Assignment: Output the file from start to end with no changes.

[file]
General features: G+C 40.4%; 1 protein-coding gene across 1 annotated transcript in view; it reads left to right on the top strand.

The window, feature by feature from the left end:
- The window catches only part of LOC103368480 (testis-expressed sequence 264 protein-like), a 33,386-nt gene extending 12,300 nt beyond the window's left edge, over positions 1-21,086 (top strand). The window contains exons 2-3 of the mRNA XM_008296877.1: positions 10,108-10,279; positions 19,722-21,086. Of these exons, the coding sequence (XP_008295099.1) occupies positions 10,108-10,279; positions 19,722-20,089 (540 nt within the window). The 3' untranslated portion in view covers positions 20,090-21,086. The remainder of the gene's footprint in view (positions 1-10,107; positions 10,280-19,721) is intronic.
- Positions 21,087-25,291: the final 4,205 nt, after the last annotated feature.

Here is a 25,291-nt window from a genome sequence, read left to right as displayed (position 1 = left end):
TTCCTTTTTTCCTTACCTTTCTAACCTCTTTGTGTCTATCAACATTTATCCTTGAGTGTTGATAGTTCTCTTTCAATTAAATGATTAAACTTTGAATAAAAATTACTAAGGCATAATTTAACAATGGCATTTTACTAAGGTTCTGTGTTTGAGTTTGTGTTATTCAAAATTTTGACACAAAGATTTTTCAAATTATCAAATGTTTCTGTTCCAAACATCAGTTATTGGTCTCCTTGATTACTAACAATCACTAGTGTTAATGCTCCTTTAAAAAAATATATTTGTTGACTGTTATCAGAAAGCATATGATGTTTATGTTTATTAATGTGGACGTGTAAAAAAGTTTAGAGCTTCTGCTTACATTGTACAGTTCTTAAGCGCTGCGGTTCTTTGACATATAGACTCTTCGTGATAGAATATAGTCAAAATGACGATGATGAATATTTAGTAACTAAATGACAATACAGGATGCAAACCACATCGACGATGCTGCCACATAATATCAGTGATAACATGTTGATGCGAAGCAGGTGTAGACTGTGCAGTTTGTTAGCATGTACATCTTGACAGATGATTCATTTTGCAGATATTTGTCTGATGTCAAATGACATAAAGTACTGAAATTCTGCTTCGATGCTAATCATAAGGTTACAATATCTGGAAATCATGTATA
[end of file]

General features: G+C 40.4%; 1 protein-coding gene across 1 annotated transcript in view; it reads left to right on the top strand.

The window, feature by feature from the left end:
- The window catches only part of LOC103368480 (testis-expressed sequence 264 protein-like), a 33,386-nt gene extending 12,300 nt beyond the window's left edge, over positions 1-21,086 (top strand). The window contains exons 2-3 of the mRNA XM_008296877.1: positions 10,108-10,279; positions 19,722-21,086. Of these exons, the coding sequence (XP_008295099.1) occupies positions 10,108-10,279; positions 19,722-20,089 (540 nt within the window). The 3' untranslated portion in view covers positions 20,090-21,086. The remainder of the gene's footprint in view (positions 1-10,107; positions 10,280-19,721) is intronic.
- Positions 21,087-25,291: the final 4,205 nt, after the last annotated feature.

Here is a 25,291-nt window from a genome sequence, read left to right as displayed (position 1 = left end):
TTCCTTTTTTCCTTACCTTTCTAACCTCTTTGTGTCTATCAACATTTATCCTTGAGTGTTGATAGTTCTCTTTCAATTAAATGATTAAACTTTGAATAAAAATTACTAAGGCATAATTTAACAATGGCATTTTACTAAGGTTCTGTGTTTGAGTTTGTGTTATTCAAAATTTTGACACAAAGATTTTTCAAATTATCAAATGTTTCTGTTCCAAACATCAGTTATTGGTCTCCTTGATTACTAACAATCACTAGTGTTAATGCTCCTTTAAAAAAATATATTTGTTGACTGTTATCAGAAAGCATATGATGTTTATGTTTATTAATGTGGACGTGTAAAAAAGTTTAGAGCTTCTGCTTACATTGTACAGTTCTTAAGCGCTGCGGTTCTTTGACATATAGACTCTTCGTGATAGAATATAGTCAAAATGACGATGATGAATATTTAGTAACTAAATGACAATACAGGATGCAAACCACATCGACGATGCTGCCACATAATATCAGTGATAACATGTTGATGCGAAGCAGGTGTAGACTGTGCAGTTTGTTAGCATGTACATCTTGACAGATGATTCATTTTGCAGATATTTGTCTGATGTCAAATGACATAAAGTACTGAAATTCTGCTTCGATGCTAATCATAAGGTTACAATATCTGGAAATCATGTATA